They documented the fact that there was a lack of political will among Member States to surrender sovereignty to the extent required to make the system function. They noted the wide variation in inflation rates among the EMS nations and the fact that some “Member State budget deficits which continue to be financed by central bank borrowing can only be successfully tackled by addressing national resource allocation problems” (emphasis in original, p.32). They also questioned whether it made any sense to pursue a common monetary policy across twelve countries (Denmark, Netherlands, Germany, Ireland, France, Belgium, Italy, Luxembourg, Spain, Britain, Portugal and Greece):
there is no tangible proof either that the economic policies of the twelve different countries can actually be subordinated to common guidelines or that the national measures deemed necessary to successfully overcome unemployment, structural weaknesses and regional imbalances are in fact compatible with the common goal of general price-level stability. (emphasis in original) (Economic and Social Committee, 1991: 32)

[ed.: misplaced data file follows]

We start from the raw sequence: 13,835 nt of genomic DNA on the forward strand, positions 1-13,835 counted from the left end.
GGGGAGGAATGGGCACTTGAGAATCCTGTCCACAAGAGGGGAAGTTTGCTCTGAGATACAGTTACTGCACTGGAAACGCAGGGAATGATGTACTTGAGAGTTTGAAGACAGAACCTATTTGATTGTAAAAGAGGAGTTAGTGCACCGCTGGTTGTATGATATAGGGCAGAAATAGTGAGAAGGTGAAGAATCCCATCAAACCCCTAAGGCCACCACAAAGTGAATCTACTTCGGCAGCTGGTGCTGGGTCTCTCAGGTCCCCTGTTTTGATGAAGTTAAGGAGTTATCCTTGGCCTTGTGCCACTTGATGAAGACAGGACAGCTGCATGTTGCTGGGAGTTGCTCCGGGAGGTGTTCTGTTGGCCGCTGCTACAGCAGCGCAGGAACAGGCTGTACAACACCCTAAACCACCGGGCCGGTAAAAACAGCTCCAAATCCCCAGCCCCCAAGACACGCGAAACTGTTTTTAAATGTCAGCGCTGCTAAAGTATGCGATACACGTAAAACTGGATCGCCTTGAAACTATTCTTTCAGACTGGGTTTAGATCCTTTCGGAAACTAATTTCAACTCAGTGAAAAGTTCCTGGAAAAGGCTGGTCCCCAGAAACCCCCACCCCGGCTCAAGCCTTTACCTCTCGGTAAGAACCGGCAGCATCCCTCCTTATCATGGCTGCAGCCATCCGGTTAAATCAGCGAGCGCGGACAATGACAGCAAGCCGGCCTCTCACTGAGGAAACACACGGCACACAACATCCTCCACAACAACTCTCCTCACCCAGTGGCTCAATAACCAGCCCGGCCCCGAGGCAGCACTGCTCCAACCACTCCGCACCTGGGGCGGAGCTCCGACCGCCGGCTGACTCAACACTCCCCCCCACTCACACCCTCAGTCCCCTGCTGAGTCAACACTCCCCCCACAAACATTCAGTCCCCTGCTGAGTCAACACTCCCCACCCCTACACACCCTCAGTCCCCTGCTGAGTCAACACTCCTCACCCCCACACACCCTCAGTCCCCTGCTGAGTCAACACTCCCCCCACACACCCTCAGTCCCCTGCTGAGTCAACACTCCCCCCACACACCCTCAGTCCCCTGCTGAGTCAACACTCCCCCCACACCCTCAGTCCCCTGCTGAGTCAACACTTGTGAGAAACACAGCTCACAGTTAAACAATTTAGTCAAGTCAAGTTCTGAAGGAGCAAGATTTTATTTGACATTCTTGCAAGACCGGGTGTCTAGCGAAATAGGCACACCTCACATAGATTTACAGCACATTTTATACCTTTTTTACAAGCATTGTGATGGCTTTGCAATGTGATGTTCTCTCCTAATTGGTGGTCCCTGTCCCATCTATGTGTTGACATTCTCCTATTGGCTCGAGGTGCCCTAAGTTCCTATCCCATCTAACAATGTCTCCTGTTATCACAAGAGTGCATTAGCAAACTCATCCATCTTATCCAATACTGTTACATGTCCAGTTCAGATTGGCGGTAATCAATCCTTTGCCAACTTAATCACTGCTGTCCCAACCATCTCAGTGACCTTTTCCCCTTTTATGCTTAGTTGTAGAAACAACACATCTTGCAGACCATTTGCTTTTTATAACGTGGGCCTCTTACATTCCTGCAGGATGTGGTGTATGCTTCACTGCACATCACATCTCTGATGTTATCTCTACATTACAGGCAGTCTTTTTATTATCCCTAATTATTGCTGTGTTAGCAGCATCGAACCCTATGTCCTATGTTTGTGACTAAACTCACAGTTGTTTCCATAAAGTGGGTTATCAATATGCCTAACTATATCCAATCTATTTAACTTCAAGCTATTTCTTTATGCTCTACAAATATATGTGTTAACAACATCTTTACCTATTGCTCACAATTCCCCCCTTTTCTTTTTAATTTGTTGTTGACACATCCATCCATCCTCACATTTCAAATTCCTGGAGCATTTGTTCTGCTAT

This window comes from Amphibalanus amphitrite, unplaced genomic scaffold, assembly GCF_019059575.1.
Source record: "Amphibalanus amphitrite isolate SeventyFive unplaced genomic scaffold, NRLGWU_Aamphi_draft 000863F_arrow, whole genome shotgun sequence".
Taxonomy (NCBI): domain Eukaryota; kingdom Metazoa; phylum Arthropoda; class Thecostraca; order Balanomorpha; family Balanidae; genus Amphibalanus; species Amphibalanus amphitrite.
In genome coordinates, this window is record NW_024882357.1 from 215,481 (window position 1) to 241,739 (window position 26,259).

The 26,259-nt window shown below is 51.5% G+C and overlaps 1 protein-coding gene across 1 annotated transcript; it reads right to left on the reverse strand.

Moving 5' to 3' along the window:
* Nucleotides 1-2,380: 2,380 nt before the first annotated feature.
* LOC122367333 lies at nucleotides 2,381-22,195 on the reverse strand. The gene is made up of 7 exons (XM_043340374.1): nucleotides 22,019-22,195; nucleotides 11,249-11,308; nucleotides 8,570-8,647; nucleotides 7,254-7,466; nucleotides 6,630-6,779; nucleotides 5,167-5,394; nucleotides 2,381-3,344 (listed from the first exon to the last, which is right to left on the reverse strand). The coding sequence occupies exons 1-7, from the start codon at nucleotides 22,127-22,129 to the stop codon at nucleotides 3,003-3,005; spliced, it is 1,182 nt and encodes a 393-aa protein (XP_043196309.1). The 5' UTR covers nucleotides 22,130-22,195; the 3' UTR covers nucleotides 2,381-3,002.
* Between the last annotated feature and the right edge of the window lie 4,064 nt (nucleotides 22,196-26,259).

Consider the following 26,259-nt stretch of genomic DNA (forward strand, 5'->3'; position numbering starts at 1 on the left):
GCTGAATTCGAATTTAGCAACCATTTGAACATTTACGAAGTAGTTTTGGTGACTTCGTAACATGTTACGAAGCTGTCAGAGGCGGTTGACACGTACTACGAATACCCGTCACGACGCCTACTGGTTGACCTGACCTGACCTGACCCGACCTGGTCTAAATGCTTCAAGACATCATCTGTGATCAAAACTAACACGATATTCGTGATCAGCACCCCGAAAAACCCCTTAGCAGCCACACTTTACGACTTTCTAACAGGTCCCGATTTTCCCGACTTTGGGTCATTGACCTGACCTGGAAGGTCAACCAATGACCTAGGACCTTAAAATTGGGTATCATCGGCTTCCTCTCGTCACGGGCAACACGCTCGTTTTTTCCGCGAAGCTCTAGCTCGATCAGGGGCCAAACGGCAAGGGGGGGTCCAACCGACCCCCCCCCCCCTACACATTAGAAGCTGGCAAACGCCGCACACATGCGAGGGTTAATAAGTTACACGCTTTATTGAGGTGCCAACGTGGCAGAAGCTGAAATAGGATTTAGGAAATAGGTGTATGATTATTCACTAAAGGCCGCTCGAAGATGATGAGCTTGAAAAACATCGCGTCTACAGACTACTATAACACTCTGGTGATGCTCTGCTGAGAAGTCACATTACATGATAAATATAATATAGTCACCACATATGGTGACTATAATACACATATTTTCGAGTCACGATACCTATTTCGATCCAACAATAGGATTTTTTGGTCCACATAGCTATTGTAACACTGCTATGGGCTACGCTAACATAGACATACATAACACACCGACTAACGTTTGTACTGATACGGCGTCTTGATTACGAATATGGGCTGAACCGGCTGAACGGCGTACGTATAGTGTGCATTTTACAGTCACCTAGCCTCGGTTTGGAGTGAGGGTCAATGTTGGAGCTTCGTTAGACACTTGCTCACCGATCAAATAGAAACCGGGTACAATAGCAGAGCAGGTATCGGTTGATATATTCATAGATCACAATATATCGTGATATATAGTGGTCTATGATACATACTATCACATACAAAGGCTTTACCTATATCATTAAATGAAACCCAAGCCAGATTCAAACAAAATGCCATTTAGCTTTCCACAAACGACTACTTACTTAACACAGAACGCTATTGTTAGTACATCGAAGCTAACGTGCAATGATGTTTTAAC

They also documented the concerns that an ‘independent’ monetary policy would have for “democratic accountability’ (p.32).
Somewhat pointedly they noted that these “objections and doubts are largely unknown to the wider public in the majority of Member States. The discussion of economic and monetary union options is often over-simplified and frequently limited to the question of timing and institutional arrangements” (emphasis in original) (Economic and Social Committee, 1991: 32). The public could not appreciate the disadvantages of proposed union, which were “not explained clearly enough in the Commission’s report” (p.32). In particular, the public could not appreciate the costs to nations of abandoning their currencies and accepting a common monetary policy. Further, the abandonment of the capacity of central banks to fund deficits “would be painful for many countries” (p.32). By painful, they meant, higher than necessary unemployment, inability to provide essential public services and increased poverty rates and social exclusion. All of which have come to pass in the recent years.